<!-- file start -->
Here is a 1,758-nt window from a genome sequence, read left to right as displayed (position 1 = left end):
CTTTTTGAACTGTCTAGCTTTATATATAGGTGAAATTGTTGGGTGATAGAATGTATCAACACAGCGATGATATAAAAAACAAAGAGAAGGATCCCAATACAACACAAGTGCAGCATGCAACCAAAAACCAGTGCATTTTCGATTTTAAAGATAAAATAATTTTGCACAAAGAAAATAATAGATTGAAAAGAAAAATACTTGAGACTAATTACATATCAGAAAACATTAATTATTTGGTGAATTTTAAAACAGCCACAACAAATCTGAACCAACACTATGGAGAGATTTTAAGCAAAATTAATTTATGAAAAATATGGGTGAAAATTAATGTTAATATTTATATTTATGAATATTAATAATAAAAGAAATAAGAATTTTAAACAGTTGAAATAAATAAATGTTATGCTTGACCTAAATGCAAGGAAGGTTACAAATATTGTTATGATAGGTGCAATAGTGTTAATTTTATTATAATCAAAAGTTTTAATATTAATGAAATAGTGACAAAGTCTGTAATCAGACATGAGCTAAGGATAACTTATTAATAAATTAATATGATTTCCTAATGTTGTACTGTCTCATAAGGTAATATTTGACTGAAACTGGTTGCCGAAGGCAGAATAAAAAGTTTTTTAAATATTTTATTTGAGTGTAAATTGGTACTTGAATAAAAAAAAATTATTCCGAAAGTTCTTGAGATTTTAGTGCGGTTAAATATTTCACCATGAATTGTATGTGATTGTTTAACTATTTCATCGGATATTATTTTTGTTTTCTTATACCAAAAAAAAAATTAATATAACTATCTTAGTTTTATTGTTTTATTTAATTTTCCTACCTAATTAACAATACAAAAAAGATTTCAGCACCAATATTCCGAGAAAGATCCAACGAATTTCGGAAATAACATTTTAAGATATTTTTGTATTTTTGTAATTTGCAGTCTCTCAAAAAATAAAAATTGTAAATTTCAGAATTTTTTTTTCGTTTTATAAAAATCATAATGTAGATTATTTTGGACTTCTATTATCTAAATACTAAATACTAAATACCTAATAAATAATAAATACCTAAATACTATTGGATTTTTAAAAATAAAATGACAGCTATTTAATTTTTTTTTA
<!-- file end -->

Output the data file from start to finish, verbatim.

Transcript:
Here is a 1,758-nt window from a genome sequence, read left to right as displayed (position 1 = left end):
CTTTTTGAACTGTCTAGCTTTATATATAGGTGAAATTGTTGGGTGATAGAATGTATCAACACAGCGATGATATAAAAAACAAAGAGAAGGATCCCAATACAACACAAGTGCAGCATGCAACCAAAAACCAGTGCATTTTCGATTTTAAAGATAAAATAATTTTGCACAAAGAAAATAATAGATTGAAAAGAAAAATACTTGAGACTAATTACATATCAGAAAACATTAATTATTTGGTGAATTTTAAAACAGCCACAACAAATCTGAACCAACACTATGGAGAGATTTTAAGCAAAATTAATTTATGAAAAATATGGGTGAAAATTAATGTTAATATTTATATTTATGAATATTAATAATAAAAGAAATAAGAATTTTAAACAGTTGAAATAAATAAATGTTATGCTTGACCTAAATGCAAGGAAGGTTACAAATATTGTTATGATAGGTGCAATAGTGTTAATTTTATTATAATCAAAAGTTTTAATATTAATGAAATAGTGACAAAGTCTGTAATCAGACATGAGCTAAGGATAACTTATTAATAAATTAATATGATTTCCTAATGTTGTACTGTCTCATAAGGTAATATTTGACTGAAACTGGTTGCCGAAGGCAGAATAAAAAGTTTTTTAAATATTTTATTTGAGTGTAAATTGGTACTTGAATAAAAAAAAATTATTCCGAAAGTTCTTGAGATTTTAGTGCGGTTAAATATTTCACCATGAATTGTATGTGATTGTTTAACTATTTCATCGGATATTATTTTTGTTTTCTTATACCAAAAAAAAAATTAATATAACTATCTTAGTTTTATTGTTTTATTTAATTTTCCTACCTAATTAACAATACAAAAAAGATTTCAGCACCAATATTCCGAGAAAGATCCAACGAATTTCGGAAATAACATTTTAAGATATTTTTGTATTTTTGTAATTTGCAGTCTCTCAAAAAATAAAAATTGTAAATTTCAGAATTTTTTTTTCGTTTTATAAAAATCATAATGTAGATTATTTTGGACTTCTATTATCTAAATACTAAATACTAAATACCTAATAAATAATAAATACCTAAATACTATTGGATTTTTAAAAATAAAATGACAGCTATTTAATTTTTTTTTA